Potty Training

 

 

     Is it possible for your toddler to be stressed?  We always talk about adults being stressed, but toddlers? You may think, "What could a two year old possibly be stressed out about?" I mean, they have no bills, no nagging boss to deal with, and no spouse to work those nerves, right?  An article from Parents magazine struck my attention on this issue because it goes into detail about  how, like adults, toddlers also can suffer from stress. According to Parents magazine, toddlers could be stressed out from a vary of things such as: separation anxieties, new family dynamic or big family changes, potty training and overwhelming schedules. 

Today, I’m going to focus on toddlers being stressed from the whole potty training process. Sometimes potty training can be so hard, can't it? I know from my own experience with my boys that this can be a very trying time for parents as we feel pressure to make this work. God knows, you are not alone.

The article from Parents magazine talks about this issue and how toddlers may become stressed because they are unable to successfully make this transition into potty training in the timeframe based on what parents expect. And sometimes when our toddlers don’t learn how to use the potty within OUR expectation, we freak out and automatically think somethings wrong with our child. Then we sometimes push them more, and as a result, it often stresses our toddlers even MORE.

Dr. Rene Hackney, Ph.D., a developmental psychologist and founder of Parenting Playgroups and Parenting by Dr. Rene, says that maybe your toddler is trying to tell you that they are not quite ready for this next stage yet.

I agree with Dr. Hackney and believe that sometimes we, as parents need to stop forcing things to happen that aren’t ready to happen. Just because your friends toddler learned how to use the potty at a certain age, doesn’t mean that you need to put on the panic button because your child hasn’t learned yet. That does not necessarily mean that anything is wrong with your child.

Every child is different and we need to acknowledge and respect that.

Toddlers can range from 18 months to 3 years old in age when it comes to potty training.  However, according to HealthDay News, a new study suggests 27 to 32 months is the ideal window for moving your child out of diapers. But we need to understand that every child varies when they are ready to move to this stage, so you can not just go by age.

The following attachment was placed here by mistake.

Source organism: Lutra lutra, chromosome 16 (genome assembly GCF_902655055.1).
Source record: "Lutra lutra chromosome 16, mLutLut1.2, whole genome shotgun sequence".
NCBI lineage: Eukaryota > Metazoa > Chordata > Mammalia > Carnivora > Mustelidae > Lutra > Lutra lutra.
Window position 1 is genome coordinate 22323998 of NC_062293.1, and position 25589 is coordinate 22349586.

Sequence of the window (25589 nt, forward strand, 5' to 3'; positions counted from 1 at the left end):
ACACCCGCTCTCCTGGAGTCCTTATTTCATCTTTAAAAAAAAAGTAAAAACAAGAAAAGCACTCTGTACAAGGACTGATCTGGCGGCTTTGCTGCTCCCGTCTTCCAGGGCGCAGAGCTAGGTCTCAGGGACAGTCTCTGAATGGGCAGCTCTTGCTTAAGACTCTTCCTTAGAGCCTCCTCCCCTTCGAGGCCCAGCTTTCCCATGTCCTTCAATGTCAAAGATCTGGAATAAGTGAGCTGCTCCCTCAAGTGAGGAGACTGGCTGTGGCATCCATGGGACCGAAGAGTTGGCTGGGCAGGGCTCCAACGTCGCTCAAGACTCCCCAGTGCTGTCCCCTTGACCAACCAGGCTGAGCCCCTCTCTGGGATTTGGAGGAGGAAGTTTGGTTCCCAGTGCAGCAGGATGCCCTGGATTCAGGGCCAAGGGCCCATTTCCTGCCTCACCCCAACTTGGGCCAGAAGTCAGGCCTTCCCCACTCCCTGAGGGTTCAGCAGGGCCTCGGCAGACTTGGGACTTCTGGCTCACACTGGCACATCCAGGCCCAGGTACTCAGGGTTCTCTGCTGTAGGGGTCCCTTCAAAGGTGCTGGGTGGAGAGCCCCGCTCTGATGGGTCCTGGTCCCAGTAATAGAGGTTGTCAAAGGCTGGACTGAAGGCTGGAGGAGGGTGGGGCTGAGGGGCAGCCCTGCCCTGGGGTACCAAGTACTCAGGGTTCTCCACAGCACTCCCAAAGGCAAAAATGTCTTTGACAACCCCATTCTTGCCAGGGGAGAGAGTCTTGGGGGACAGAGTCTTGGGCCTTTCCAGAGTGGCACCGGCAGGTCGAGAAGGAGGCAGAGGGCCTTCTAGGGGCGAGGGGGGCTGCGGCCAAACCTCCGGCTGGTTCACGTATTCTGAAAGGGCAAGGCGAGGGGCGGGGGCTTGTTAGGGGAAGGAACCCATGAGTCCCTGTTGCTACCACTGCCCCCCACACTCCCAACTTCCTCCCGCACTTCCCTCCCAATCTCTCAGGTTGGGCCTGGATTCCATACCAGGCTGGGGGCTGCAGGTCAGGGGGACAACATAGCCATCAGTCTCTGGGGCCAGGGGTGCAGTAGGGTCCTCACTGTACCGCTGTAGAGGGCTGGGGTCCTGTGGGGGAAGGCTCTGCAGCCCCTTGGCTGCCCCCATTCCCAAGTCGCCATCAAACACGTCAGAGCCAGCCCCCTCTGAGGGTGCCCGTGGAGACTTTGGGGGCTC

Toddlers need to be BOTH physically and emotionally ready.

Most toddlers will give you signs that they may be ready to start potty training. So parents need to look out for these signs.

Here are some indicators that your toddler may be ready for potty training according to Dr. Heather Wittenberg:

Some common readiness signs may include:

  1. Pulling at a wet or dirty diaper.
  2. Hiding to pee or poop
  3. Interest in others’ use of the potty, or copying their behavior
  4. Having a dry diaper for a longer than usual time
  5. Awakening dry from a nap
  6. Telling you that they’re about to go, are going, or have just gone in their diaper

MY SUGGESTION

 Here is my initial suggestion, if you are having challenges potty training your toddler and your child shows signs of stress, then I would first try taking a break from it.

 Try doing this for maybe a month and perhaps by then, they will be ready both emotional and physically rather than making it feel like a forced situation for them. I think that this break would take stress off both your toddler and you as well. It is equally important that you keep your cool because toddlers sense when you’re stressed more than you realize. They can see it in your facial expressions, the tone of your voice, and this stress can inadvertently transfers to them. What parents need to also understand is that you can’t FORCE this on your child because this is a PROCESS. You can’t speed up the process based upon when YOU want this to happen. 

In the words, this requires patience (and a good place to vent or scream!😃).

It is also very possible that if you put less pressure on them by temporarily backing off from it, that they may surprise you and things just start unexpectedly clicking with them. This is exactly what happened with our oldest son when he was a toddler. Larry and I had been trying to potty train him for a while and we were starting to get concerned. So we decided to back off a little and then I remember shortly after, our son came running excitedly into our living room carrying his little portable potty toilet and then said so proudly,“I pee peed in the potty!” He was so proud of himself!                                              

  The bottom line is, potty training is a process and it takes as long as it takes. We don’t want to stress our toddlers or ourselves. Allow them to go at their own paste. We, as caregivers, are just there to GUIDE and FACILITATE them with patience and love. But it is up to them to do      it….when it is right for them.

 ***Note: I you are really concerned about your toddler having serious issues with potty training, of course, talk with your pediatrician.

 WHEN TO CALL THE DOCTOR:

If you are concerned about when to call a doctor, then look at this site.

http://pottygenius.com/signs-to-take-your-potty-training-child-to-the-doctor/

If you are interested, there is a list of potty training methods from Parents Magazine that you can check out:

POTTY TRAINING METHODS:

https://www.parenting.com/gallery/potty-training-methods?page=1

OTHER REFERENCES:

Dr. Hackney

https://www.parents.com/toddlers-preschoolers/development/fear/is-your-toddler-stressed/

 Dr. Heather Wittenberg:

www.pull-ups.com/en-us/potty-training/when-to-start/6-signs-your-child-is-ready

 HealthDay News

https://abcnews.go.com/Health/Healthday/potty-training-best-ages/story?id=9633995

 

 

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